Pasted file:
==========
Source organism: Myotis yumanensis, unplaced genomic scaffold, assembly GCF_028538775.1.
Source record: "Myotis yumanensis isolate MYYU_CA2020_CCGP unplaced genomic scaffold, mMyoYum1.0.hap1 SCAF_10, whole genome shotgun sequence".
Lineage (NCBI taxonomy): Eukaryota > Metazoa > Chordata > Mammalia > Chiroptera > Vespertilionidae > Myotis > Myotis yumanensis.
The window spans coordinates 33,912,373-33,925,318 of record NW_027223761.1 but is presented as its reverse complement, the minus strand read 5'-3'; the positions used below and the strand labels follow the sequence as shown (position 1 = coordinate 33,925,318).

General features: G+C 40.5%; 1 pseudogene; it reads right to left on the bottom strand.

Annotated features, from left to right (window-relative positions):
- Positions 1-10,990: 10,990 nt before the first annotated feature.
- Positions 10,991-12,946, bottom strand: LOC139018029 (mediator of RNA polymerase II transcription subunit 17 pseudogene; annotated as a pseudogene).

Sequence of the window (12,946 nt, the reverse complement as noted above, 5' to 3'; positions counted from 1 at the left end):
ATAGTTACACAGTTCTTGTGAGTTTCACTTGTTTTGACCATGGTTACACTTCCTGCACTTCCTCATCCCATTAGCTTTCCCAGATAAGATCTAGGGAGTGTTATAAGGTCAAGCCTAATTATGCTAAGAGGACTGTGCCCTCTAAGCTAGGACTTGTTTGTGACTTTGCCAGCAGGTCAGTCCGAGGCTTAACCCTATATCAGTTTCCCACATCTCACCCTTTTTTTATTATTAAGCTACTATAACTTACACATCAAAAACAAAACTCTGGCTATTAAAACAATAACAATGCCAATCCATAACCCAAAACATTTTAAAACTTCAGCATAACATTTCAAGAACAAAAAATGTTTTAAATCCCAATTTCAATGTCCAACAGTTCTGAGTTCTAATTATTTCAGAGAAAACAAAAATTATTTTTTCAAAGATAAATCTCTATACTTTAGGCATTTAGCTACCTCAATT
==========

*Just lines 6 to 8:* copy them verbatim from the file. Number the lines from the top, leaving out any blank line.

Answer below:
Annotated features, from left to right (window-relative positions):
- Positions 1-10,990: 10,990 nt before the first annotated feature.
- Positions 10,991-12,946, bottom strand: LOC139018029 (mediator of RNA polymerase II transcription subunit 17 pseudogene; annotated as a pseudogene).